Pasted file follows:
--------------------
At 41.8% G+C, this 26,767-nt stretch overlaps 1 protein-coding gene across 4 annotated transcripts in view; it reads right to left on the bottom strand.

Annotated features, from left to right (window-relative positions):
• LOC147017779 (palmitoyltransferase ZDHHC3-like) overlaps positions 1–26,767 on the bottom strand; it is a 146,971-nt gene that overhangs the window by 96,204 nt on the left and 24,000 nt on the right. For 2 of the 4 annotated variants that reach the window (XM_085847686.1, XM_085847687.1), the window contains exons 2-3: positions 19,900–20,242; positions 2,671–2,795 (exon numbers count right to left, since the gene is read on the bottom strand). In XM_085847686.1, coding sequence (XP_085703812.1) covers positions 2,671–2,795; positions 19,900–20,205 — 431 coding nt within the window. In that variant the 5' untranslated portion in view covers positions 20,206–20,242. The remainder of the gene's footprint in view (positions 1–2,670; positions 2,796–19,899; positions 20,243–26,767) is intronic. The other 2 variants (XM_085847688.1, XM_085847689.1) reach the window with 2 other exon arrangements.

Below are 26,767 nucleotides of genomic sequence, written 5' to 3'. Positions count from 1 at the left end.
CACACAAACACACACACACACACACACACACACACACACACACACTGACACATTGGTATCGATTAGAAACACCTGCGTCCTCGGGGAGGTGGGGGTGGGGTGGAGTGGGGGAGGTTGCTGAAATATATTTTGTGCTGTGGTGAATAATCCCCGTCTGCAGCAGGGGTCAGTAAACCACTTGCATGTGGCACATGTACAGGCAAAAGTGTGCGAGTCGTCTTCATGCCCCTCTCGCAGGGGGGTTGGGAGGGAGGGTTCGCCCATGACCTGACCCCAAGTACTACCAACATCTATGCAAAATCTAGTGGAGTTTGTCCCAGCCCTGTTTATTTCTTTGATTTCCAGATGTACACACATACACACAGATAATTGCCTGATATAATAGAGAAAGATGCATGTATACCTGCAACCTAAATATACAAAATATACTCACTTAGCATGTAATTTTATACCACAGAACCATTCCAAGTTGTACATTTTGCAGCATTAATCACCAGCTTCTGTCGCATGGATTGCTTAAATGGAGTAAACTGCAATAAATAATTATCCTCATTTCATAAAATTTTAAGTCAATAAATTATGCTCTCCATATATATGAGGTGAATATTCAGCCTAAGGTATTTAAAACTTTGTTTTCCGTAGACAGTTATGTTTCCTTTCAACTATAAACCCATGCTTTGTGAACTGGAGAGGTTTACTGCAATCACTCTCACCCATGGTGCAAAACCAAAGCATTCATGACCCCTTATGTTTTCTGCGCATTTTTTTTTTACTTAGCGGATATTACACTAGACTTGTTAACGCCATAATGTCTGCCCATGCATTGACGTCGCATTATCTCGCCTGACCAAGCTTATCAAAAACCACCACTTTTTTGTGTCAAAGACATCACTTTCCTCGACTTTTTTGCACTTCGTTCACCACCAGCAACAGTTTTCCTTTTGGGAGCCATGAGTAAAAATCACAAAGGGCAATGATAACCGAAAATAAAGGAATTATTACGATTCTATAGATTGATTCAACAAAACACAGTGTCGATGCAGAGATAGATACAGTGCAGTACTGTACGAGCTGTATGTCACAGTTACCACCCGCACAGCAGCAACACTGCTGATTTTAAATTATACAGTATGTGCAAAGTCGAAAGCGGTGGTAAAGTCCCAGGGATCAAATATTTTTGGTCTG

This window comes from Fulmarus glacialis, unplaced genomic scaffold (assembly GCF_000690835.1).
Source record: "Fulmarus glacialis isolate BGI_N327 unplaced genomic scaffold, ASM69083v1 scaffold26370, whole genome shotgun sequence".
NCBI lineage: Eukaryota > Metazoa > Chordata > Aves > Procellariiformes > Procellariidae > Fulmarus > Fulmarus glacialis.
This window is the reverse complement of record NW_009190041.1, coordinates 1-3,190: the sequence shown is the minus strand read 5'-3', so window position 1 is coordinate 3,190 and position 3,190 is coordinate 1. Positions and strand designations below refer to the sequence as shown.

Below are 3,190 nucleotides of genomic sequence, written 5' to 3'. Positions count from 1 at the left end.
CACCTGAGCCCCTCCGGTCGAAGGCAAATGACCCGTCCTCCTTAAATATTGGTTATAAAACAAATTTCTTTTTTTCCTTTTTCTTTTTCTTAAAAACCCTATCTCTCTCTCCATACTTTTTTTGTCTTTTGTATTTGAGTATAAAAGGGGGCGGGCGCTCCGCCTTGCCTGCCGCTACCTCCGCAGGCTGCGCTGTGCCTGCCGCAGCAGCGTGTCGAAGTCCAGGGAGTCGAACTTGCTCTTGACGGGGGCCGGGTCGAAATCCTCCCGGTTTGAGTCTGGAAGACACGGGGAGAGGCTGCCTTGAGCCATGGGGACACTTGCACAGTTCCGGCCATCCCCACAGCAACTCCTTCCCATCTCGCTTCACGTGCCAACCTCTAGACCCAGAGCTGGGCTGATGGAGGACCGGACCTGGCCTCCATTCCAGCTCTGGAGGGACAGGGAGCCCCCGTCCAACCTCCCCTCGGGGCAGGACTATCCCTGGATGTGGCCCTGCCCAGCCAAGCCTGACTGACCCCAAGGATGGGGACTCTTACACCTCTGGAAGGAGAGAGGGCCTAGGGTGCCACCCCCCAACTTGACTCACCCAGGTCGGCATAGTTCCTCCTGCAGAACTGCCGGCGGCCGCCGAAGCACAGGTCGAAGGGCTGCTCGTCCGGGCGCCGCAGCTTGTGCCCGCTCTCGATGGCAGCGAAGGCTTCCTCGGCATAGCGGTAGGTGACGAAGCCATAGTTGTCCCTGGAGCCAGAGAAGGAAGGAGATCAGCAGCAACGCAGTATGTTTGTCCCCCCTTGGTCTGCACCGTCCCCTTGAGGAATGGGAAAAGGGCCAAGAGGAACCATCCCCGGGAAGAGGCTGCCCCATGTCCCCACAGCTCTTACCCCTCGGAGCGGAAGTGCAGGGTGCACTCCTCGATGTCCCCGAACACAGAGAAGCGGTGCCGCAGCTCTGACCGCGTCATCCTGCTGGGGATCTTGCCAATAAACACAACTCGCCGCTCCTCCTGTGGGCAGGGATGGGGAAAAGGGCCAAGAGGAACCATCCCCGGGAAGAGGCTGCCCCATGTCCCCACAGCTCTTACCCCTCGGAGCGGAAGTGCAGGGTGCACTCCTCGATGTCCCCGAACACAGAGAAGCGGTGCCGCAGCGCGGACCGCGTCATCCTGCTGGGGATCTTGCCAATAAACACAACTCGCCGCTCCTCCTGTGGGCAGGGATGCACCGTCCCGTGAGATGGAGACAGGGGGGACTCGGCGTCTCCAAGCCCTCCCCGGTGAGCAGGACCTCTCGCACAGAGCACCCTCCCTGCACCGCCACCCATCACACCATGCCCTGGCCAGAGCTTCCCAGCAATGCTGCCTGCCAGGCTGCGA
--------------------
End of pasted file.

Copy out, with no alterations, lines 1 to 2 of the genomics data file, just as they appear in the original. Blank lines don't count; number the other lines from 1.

At 41.8% G+C, this 26,767-nt stretch overlaps 1 protein-coding gene across 4 annotated transcripts in view; it reads right to left on the bottom strand.

Annotated features, from left to right (window-relative positions):